In this podcast, Seth discusses the importance of showing our work for building creditability and trust.
German philosopher Arthur Schopenhauer said that all truth passes through three stages. First, it is ridiculed. Second, it is violently opposed. Third, it is accepted as being self-evident. Many people have misinterpreted his philosophical thinking and believed that being ridiculed is a symptom that they have found the truth.
The heart drug Nesiritide was thought to be effective against heart failure due to, in large part, the advertising muscle of Johnson and Johnson. In 2005, Dr. Jonathan Sackner-Bernstein published research indicating that the drug was no more effective than a placebo. As a result of his work, Johnson and Johnson had taken it off the market within a year. By showing his work, Dr. Sackner-Bernstein probably saved many lives and wasted resources on an ineffective drug.
Hewlett Packard used to have a corporate culture of respect, of treating workers fairly, and of showing your work. The HP way included the principle that every night you should leave your work open on your bench for others to see. HP believed that keeping our work a secret is not a sign of confidence. It could be a sign of having something to hide.
Showing our work is valuable because, as they learned at HP, if you can walk around at the end of the shift and look at what the engineers are putting on their desks, you can make it better. The idea that we can make things better because we can see what someone has done is critical to generating forward motion.
The Searl Effect Generator is an example where the inventor asked to be accepted but refused to show his work. Good science requires replication. Only replication can lead to further understanding. The cold fusion reaction was an experiment that sparked great interest. After the researchers showed their work, other researchers discovered that no one really could replicate the original experiment.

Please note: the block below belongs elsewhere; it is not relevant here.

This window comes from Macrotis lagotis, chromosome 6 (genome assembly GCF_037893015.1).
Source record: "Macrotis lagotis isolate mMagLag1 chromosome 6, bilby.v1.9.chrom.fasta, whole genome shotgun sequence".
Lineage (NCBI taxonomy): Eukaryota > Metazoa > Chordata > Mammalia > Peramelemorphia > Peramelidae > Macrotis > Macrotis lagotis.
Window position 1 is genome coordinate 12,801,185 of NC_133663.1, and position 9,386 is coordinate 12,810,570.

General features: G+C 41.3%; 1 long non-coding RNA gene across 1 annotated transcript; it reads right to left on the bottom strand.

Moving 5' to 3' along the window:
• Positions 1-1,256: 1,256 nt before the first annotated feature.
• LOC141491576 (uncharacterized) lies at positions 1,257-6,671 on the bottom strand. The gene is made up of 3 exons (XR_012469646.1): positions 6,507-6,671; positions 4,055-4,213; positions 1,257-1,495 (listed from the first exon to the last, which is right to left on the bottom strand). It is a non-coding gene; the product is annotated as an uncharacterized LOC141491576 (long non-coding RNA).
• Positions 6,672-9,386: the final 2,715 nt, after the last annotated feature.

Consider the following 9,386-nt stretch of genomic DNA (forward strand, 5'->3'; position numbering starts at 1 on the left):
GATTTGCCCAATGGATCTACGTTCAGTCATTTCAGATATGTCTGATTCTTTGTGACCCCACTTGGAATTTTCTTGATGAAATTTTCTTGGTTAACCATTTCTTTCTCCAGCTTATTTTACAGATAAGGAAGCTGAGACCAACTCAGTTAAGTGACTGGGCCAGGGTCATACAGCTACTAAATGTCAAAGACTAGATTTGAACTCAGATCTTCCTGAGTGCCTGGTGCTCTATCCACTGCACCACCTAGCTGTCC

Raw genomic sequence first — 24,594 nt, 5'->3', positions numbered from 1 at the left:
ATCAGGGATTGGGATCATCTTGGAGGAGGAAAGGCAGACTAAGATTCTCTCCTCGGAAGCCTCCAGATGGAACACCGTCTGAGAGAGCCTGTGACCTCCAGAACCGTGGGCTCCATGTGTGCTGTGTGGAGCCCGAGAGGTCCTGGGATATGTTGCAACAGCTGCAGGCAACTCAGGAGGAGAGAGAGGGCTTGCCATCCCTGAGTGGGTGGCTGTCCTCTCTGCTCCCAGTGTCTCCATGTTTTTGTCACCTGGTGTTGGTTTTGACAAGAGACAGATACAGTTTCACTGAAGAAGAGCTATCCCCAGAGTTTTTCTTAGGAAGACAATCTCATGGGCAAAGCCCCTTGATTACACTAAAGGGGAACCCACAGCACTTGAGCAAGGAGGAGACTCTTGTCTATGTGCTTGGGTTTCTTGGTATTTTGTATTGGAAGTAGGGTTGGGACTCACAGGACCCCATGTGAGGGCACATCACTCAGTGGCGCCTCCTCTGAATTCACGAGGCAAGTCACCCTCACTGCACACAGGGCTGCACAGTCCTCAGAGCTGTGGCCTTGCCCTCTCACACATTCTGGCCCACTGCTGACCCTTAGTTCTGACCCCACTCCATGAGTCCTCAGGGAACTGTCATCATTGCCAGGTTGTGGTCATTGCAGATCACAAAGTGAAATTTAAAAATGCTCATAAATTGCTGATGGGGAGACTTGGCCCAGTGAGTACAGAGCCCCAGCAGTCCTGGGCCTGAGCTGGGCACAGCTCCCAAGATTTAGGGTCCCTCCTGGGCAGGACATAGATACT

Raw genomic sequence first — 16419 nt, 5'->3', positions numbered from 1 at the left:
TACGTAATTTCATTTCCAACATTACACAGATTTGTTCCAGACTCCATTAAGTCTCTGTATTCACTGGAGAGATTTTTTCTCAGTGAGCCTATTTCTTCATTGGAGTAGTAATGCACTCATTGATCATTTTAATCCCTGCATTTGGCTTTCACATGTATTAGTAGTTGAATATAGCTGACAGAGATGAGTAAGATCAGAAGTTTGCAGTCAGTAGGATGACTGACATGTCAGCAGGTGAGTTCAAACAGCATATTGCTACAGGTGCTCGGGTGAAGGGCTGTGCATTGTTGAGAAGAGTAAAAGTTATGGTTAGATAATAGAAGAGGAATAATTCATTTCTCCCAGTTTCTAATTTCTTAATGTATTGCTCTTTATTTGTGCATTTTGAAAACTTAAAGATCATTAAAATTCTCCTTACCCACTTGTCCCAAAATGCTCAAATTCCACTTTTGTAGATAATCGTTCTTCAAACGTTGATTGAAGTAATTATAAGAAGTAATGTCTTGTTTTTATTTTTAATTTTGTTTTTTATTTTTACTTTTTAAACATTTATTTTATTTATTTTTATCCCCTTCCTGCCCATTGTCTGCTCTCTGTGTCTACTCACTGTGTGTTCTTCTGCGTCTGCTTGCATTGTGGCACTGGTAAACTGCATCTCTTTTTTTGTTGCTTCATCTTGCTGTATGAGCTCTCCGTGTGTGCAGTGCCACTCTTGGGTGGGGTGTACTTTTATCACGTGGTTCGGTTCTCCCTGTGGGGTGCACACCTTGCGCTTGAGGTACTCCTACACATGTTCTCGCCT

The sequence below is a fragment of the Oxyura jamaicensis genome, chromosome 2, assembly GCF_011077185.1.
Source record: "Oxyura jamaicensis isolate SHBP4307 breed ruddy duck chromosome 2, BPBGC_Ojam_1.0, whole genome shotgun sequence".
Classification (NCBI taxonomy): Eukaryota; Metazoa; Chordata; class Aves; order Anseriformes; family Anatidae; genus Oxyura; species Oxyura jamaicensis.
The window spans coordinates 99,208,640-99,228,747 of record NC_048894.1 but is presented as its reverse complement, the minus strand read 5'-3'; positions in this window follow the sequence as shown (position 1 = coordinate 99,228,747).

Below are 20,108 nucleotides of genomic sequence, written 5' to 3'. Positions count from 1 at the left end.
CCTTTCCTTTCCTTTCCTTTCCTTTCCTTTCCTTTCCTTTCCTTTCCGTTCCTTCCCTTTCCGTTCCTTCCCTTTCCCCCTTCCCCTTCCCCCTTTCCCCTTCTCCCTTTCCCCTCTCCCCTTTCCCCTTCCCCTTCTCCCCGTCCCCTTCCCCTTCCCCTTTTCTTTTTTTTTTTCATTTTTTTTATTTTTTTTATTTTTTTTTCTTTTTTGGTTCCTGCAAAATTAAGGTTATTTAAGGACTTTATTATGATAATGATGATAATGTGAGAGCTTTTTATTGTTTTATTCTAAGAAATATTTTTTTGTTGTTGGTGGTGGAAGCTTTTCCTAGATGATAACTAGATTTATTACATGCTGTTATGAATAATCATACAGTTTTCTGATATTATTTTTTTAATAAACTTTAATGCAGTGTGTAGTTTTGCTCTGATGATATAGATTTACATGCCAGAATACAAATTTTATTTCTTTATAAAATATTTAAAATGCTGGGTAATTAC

If we want others to accept our work as something factual, we need to show our work. Our work needs to be replicated by different people and possess some predictive value. The predictive value can some only if our work is replicable.
Human beings want to believe. We want to believe there are stories we can tell to explain our complicated and sometimes random world. The phrase “I’ll know it when I see it” is not sufficient. The placebo can do that. What we want is to be able to say, “I know it when I understand it.”
We need to help others understand the mechanics of our big idea and the insight behind our engineering. We can only do it by showing our work. When we show our work, other people might challenge our work, and perhaps make it even better.
When we show our work, we are drawing a clear line between entertainment and science/engineering. Our science/engineering work needs to hold up under scrutiny and help others understand it before it can become worthy of being adopted.